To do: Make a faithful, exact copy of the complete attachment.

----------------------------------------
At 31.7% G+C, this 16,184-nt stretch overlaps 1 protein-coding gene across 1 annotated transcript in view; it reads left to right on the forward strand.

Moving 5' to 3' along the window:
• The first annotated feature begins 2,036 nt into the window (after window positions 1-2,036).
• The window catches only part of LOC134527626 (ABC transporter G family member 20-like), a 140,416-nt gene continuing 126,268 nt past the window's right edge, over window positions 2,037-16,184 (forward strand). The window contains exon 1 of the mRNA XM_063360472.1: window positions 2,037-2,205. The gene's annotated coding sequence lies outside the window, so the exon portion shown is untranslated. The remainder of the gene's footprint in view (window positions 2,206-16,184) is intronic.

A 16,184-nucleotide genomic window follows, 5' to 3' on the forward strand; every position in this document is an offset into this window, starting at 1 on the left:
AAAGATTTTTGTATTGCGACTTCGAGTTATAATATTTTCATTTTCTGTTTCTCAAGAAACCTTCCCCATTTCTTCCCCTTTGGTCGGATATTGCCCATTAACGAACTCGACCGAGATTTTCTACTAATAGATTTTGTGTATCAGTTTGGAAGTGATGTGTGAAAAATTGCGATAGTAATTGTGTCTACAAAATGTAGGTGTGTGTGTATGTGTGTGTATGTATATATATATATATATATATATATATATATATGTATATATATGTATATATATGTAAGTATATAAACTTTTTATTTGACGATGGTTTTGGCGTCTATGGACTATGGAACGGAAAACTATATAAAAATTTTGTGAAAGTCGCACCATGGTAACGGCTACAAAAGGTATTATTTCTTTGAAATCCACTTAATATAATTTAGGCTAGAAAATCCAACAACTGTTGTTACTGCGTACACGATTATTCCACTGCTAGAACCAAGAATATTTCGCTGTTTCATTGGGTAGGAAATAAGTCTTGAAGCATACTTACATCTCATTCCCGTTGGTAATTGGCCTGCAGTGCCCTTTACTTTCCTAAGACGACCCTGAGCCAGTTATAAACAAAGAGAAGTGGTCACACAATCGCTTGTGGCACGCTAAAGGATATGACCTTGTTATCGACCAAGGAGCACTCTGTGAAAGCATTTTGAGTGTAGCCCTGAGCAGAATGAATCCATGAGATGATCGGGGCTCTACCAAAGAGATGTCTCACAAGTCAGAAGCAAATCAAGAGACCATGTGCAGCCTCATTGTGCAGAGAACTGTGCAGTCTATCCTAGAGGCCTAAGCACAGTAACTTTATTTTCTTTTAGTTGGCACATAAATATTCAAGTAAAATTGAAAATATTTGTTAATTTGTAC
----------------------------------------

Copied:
At 31.7% G+C, this 16,184-nt stretch overlaps 1 protein-coding gene across 1 annotated transcript in view; it reads left to right on the forward strand.

Moving 5' to 3' along the window:
• The first annotated feature begins 2,036 nt into the window (after window positions 1-2,036).
• The window catches only part of LOC134527626 (ABC transporter G family member 20-like), a 140,416-nt gene continuing 126,268 nt past the window's right edge, over window positions 2,037-16,184 (forward strand). The window contains exon 1 of the mRNA XM_063360472.1: window positions 2,037-2,205. The gene's annotated coding sequence lies outside the window, so the exon portion shown is untranslated. The remainder of the gene's footprint in view (window positions 2,206-16,184) is intronic.

A 16,184-nucleotide genomic window follows, 5' to 3' on the forward strand; every position in this document is an offset into this window, starting at 1 on the left:
AAAGATTTTTGTATTGCGACTTCGAGTTATAATATTTTCATTTTCTGTTTCTCAAGAAACCTTCCCCATTTCTTCCCCTTTGGTCGGATATTGCCCATTAACGAACTCGACCGAGATTTTCTACTAATAGATTTTGTGTATCAGTTTGGAAGTGATGTGTGAAAAATTGCGATAGTAATTGTGTCTACAAAATGTAGGTGTGTGTGTATGTGTGTGTATGTATATATATATATATATATATATATATATATATGTATATATATGTATATATATGTAAGTATATAAACTTTTTATTTGACGATGGTTTTGGCGTCTATGGACTATGGAACGGAAAACTATATAAAAATTTTGTGAAAGTCGCACCATGGTAACGGCTACAAAAGGTATTATTTCTTTGAAATCCACTTAATATAATTTAGGCTAGAAAATCCAACAACTGTTGTTACTGCGTACACGATTATTCCACTGCTAGAACCAAGAATATTTCGCTGTTTCATTGGGTAGGAAATAAGTCTTGAAGCATACTTACATCTCATTCCCGTTGGTAATTGGCCTGCAGTGCCCTTTACTTTCCTAAGACGACCCTGAGCCAGTTATAAACAAAGAGAAGTGGTCACACAATCGCTTGTGGCACGCTAAAGGATATGACCTTGTTATCGACCAAGGAGCACTCTGTGAAAGCATTTTGAGTGTAGCCCTGAGCAGAATGAATCCATGAGATGATCGGGGCTCTACCAAAGAGATGTCTCACAAGTCAGAAGCAAATCAAGAGACCATGTGCAGCCTCATTGTGCAGAGAACTGTGCAGTCTATCCTAGAGGCCTAAGCACAGTAACTTTATTTTCTTTTAGTTGGCACATAAATATTCAAGTAAAATTGAAAATATTTGTTAATTTGTAC